I am honored to serve as the Chair of the Virginia State Bar Diversity Conference for fiscal year 2019-2020.   I joined the diversity conference when Judge Manny Capsalis was president of the Virginia State Bar in 2009.   At that time, there were many voices strongly opposed to the creation of the conference.  Many questioned whether the Virginia State Bar had any business promoting/addressing diversity issues, because they believed diversity to be a political issue.

        What I came to realize after the debate is that diversity is not a political issue.   Or at least, it is no more of a political issue than Professionalism, Civility, and the Rule of Law.   The Virginia State Bar’s mission statement is to do the following:

        (1) to protect the public, 

        (2) to regulate the legal profession of Virginia,

        (3) advance access to legal services, and

        (4) to assist in improving the legal profession and the judicial system.

        If we, as a Bar, are to fully advance any of these goals, we must gain an understanding of the importance of diversity.  

        Webster’s dictionary defines diversity as “the condition of having or being composed of differing elements…especially: the inclusion of different types of people in a group or organization.”   By definition, we have diversity in our society, because our country and this Commonwealth is composed of people of different genders, ethnicities, sexual orientations, religions, and values.   That fact is inescapable.  One of our goals as a diversity conference should be to encourage others not only to recognize that people are different but encourage each of us to get to know people who are different from us.  I don’t mean just spending 10 minutes talking at a judicial reception or bar meeting, I mean getting to know each other to the point where we are having lunch, career mentoring, and swapping stories about families and shared experiences.   Once we get to that point, I am confident that we will see that we have more in common than not.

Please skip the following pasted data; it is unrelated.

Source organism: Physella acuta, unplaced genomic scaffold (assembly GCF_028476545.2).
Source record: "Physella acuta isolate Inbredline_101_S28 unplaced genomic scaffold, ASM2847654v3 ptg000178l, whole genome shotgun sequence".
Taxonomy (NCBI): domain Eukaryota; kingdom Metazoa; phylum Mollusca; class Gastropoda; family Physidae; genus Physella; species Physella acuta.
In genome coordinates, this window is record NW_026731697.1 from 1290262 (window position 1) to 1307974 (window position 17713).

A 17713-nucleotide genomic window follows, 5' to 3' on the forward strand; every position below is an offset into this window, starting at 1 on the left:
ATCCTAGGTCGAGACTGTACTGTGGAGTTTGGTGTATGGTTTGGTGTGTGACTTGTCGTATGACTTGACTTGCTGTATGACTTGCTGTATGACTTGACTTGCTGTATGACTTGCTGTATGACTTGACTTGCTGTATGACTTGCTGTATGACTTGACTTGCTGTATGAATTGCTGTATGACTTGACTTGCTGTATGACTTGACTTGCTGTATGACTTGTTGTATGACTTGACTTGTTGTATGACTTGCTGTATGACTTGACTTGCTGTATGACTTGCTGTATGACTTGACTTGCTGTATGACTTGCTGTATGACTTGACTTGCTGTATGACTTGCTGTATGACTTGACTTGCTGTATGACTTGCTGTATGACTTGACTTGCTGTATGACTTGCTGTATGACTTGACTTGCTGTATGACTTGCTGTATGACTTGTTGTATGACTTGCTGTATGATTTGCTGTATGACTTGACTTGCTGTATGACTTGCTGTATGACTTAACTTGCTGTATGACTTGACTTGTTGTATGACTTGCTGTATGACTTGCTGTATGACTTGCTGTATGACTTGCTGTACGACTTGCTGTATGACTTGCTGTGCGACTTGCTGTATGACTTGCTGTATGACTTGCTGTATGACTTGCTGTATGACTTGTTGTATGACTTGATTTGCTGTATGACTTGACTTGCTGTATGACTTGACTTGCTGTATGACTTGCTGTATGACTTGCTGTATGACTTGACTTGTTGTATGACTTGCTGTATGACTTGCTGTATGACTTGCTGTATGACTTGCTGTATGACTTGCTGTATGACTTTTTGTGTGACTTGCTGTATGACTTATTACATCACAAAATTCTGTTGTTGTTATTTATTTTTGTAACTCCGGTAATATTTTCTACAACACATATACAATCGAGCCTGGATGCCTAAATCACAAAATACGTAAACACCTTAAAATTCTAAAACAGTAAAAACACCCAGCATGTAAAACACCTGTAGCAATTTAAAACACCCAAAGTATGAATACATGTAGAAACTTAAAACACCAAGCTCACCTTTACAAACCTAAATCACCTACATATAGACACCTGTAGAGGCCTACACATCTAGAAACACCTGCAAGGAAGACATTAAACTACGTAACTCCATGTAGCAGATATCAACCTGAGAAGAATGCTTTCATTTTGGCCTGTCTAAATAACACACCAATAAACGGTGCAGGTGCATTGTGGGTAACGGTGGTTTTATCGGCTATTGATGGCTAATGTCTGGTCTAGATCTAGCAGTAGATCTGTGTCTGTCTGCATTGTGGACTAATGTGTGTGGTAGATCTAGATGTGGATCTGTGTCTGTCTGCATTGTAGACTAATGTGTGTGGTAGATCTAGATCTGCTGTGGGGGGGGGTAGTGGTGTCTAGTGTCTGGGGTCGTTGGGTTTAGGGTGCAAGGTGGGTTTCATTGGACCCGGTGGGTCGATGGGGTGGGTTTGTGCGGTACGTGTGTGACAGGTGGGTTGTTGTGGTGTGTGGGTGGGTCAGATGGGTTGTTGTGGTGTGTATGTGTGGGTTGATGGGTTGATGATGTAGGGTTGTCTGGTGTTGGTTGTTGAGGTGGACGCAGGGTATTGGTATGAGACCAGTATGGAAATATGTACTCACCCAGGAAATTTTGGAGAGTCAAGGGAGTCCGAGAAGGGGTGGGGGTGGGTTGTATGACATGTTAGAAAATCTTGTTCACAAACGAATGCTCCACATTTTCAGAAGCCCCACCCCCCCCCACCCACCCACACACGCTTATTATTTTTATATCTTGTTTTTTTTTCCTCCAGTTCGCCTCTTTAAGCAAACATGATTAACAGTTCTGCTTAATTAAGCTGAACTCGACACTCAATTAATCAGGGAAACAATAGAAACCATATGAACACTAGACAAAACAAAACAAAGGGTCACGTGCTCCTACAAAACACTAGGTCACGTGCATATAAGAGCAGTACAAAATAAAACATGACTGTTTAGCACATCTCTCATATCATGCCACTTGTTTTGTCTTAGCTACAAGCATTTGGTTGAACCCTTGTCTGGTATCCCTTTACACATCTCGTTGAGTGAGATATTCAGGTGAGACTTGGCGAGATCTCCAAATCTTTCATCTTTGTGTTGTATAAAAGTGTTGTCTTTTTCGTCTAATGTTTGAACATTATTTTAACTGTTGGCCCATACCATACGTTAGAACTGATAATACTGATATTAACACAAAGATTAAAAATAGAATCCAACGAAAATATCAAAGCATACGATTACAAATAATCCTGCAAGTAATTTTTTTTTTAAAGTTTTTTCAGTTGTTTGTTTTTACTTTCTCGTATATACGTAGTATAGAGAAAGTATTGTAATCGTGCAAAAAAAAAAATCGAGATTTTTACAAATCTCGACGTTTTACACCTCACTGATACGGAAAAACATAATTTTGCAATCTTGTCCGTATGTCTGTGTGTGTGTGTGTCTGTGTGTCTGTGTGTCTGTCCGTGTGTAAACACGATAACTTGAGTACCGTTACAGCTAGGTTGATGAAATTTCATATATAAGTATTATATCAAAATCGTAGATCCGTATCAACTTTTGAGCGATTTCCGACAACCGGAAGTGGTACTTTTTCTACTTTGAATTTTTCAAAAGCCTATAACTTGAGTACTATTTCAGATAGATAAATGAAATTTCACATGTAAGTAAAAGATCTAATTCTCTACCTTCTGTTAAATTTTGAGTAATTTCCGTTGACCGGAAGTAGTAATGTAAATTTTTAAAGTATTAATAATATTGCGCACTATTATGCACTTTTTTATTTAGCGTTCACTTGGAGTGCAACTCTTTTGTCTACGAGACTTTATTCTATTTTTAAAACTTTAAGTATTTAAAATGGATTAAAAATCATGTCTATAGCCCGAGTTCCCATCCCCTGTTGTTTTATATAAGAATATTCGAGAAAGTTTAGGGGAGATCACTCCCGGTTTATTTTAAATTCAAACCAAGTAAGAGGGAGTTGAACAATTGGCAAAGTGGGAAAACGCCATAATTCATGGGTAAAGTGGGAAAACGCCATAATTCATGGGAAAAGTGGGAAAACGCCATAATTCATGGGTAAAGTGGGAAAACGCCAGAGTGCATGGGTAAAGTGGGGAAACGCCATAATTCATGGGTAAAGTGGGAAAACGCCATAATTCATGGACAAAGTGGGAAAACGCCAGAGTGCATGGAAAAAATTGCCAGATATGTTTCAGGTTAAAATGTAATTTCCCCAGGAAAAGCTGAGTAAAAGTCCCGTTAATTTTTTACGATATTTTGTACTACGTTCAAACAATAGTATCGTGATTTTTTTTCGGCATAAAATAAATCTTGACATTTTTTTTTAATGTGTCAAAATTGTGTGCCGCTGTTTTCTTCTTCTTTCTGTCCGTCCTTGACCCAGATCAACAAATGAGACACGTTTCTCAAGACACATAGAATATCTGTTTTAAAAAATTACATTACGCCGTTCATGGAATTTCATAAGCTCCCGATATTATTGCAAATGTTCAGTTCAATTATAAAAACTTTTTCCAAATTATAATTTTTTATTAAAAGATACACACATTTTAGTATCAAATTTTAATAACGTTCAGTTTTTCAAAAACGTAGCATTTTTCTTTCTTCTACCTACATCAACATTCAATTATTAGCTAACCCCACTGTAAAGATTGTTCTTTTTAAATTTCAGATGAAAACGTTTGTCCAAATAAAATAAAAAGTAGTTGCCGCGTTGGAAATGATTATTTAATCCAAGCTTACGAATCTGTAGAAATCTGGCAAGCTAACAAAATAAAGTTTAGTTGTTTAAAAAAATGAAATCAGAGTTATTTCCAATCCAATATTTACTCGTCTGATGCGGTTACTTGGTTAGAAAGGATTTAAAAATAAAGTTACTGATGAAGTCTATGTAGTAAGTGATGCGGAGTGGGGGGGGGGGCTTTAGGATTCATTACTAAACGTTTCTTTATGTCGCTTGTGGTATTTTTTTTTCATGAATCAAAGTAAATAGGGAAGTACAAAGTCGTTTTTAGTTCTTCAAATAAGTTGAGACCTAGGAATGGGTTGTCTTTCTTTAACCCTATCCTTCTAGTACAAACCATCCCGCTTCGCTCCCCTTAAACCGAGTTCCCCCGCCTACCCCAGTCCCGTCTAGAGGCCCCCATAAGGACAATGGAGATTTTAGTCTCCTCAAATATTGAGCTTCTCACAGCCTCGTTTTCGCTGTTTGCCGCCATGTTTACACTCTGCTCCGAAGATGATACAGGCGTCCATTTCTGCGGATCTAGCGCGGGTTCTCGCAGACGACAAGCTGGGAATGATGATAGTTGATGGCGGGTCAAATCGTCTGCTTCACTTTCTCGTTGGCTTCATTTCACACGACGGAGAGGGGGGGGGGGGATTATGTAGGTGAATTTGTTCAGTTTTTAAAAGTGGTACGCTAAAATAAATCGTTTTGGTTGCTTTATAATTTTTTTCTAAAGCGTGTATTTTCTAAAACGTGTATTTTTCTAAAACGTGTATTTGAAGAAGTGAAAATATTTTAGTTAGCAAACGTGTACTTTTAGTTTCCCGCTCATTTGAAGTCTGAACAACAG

There is one HUGE problem.  It can be uncomfortable spending time with people who are not like us.  (Remember “Stranger Danger”).   What if they have different political beliefs?   What if they have different religious beliefs?   What if I offend them unknowingly?    Unfortunately, being in an uncomfortable situation is unavoidable if we are going to break down barriers between people.